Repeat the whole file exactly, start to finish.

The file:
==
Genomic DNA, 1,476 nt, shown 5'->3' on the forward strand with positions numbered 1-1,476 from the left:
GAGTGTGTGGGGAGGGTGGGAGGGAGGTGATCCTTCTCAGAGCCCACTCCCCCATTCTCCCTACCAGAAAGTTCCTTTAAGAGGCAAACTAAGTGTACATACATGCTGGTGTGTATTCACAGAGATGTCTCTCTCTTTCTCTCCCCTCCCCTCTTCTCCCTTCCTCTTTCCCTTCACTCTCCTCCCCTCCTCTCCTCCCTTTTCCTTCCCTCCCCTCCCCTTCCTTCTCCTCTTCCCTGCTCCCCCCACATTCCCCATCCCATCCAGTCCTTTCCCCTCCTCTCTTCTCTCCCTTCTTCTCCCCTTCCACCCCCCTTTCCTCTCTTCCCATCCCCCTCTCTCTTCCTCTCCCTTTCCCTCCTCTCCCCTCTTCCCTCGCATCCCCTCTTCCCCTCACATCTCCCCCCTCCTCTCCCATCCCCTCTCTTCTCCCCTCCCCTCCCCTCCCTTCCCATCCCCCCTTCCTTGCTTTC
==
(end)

Genomic DNA, 1,476 nt, shown 5'->3' on the forward strand with positions numbered 1-1,476 from the left:
GAGTGTGTGGGGAGGGTGGGAGGGAGGTGATCCTTCTCAGAGCCCACTCCCCCATTCTCCCTACCAGAAAGTTCCTTTAAGAGGCAAACTAAGTGTACATACATGCTGGTGTGTATTCACAGAGATGTCTCTCTCTTTCTCTCCCCTCCCCTCTTCTCCCTTCCTCTTTCCCTTCACTCTCCTCCCCTCCTCTCCTCCCTTTTCCTTCCCTCCCCTCCCCTTCCTTCTCCTCTTCCCTGCTCCCCCCACATTCCCCATCCCATCCAGTCCTTTCCCCTCCTCTCTTCTCTCCCTTCTTCTCCCCTTCCACCCCCCTTTCCTCTCTTCCCATCCCCCTCTCTCTTCCTCTCCCTTTCCCTCCTCTCCCCTCTTCCCTCGCATCCCCTCTTCCCCTCACATCTCCCCCCTCCTCTCCCATCCCCTCTCTTCTCCCCTCCCCTCCCCTCCCTTCCCATCCCCCCTTCCTTGCTTTC